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Unto us a child is born, on screen

21 December 2012

The Nativity Factor is an annual competition that encourages people to produce their own version of the Christmas story. Prizes are awarded for the best ones. Steve Tomkins reports

Nativity scenarios: No Pressure

Nativity scenarios: No Pressure

A MAN in jeans and a hoodie walks through a wood, his face darkened with rage and pain. Memories of angry confrontations churn through his mind, as he screws up the photo of him and his girlfriend and throws it away.

There is a flicker of light, and he notices two children, all in black, standing before him. They have come to tell him, in their own way, that Mary is telling him the truth, and much, much more. . .

It is not the traditional depiction of the nativity story, but then that is the whole point. This surprisingly moving short film, No Pressure, is an entry in the Nativity Factor competition, in which contestants are challenged to make a film that tells the old, old story in a new and engaging way.

The competition is run by ITN and Jerusalem Productions. "We're looking for a creative and original retelling of the nativity story," Dan Faulks, of ITN, explains. "It doesn't necessarily have to be radically different - it could be quite traditional, if it had amazing production values."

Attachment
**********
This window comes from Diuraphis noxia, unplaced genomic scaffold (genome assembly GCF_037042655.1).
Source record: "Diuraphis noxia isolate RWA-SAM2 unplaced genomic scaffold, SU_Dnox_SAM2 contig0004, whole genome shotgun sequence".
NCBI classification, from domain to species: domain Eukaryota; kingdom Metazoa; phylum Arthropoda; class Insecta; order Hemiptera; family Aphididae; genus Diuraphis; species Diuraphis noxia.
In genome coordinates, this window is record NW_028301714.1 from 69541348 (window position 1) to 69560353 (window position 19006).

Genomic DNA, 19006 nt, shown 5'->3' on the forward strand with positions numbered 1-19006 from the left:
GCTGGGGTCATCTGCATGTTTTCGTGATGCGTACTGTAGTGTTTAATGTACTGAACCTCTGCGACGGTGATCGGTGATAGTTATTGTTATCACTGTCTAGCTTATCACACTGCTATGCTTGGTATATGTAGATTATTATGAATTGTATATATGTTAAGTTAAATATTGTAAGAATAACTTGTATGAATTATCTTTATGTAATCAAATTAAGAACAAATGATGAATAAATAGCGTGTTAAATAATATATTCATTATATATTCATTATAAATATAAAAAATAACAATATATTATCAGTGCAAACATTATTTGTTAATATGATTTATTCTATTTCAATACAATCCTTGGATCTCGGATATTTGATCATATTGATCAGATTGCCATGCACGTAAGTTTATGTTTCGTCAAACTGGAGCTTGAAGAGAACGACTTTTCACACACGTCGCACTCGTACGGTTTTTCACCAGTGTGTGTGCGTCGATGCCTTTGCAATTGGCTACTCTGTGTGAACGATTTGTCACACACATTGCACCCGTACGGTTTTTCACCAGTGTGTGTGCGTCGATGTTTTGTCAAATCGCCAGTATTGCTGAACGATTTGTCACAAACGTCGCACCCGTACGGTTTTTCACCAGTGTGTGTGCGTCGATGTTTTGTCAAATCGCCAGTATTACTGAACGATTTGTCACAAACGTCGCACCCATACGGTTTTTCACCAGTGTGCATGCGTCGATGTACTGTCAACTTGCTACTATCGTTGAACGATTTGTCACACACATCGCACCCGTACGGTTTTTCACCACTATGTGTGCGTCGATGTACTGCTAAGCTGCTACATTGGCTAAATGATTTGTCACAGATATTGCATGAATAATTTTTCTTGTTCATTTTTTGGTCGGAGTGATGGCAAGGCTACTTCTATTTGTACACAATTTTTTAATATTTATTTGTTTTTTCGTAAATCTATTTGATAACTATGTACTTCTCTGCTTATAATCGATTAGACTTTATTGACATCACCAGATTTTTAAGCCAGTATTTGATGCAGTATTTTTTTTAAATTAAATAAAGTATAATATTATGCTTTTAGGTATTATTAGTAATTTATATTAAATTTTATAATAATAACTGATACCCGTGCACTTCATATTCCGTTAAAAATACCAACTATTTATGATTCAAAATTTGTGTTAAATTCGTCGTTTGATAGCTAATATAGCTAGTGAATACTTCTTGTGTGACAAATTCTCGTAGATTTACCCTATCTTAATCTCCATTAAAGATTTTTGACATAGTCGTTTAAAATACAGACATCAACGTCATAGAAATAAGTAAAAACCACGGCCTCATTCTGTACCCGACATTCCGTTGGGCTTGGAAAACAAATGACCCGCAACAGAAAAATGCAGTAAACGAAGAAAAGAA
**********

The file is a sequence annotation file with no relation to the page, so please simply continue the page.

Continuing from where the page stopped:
The first competition was held last year, and the winner was the Revd Gavin Tyte, Priest-in-Charge of St Peter and St Paul's, Uplyme, in Devon, with The Beatbox Nativity, a one-man summary of Luke's nativity story that uses rap and beatbox. "That was a pretty traditional version of the story," Mr Faulks says, "but done in a really off-the-wall way".

The point of the contest, he says, "is to raise awareness of the Christian values around the Christmas story. It's not exactly aiming to raise the profile of the nativity story, because it's everywhere, but trying to get people to take another look at it."

The film, featuring the figure in jeans and a hoodie, and two young "angels", gets its title, No Pressure, from the angels' ironic words of reassurance to Joseph. It is the work of 4six3, a group that makes DVDs that explore life issues for Christian children's groups.


The project is run by Sarah Robinson and Nick Willoughby, and involves local young people in the acting and camerawork, and some of the writing and production. Mrs Robinson and Mr Willoughby take the adult roles in the film.

"We wanted something a bit different which changed the direction a little, and brought in the humour," Mrs Robinson says. "It grew from a sketch we did five or six years ago about angels arguing who was going to tell Joseph the message from God, and we thought, 'How can we expand on that?'

"Nick and I write together, and one will have an idea, and the other expand it, and it works very well. We recorded it in one day, everyone had a great time, and we were thrilled with it."

A VERY different entry comes from Canon Taffy Davies, Rural Dean of Macclesfield. The Founding is a beautiful pencil-drawing animation, in black and white - with one notable exception - and silent apart from a musical track. If the style seems familiar, Canon Davies is the erstwhile cartoonist for The Church of England Newspaper.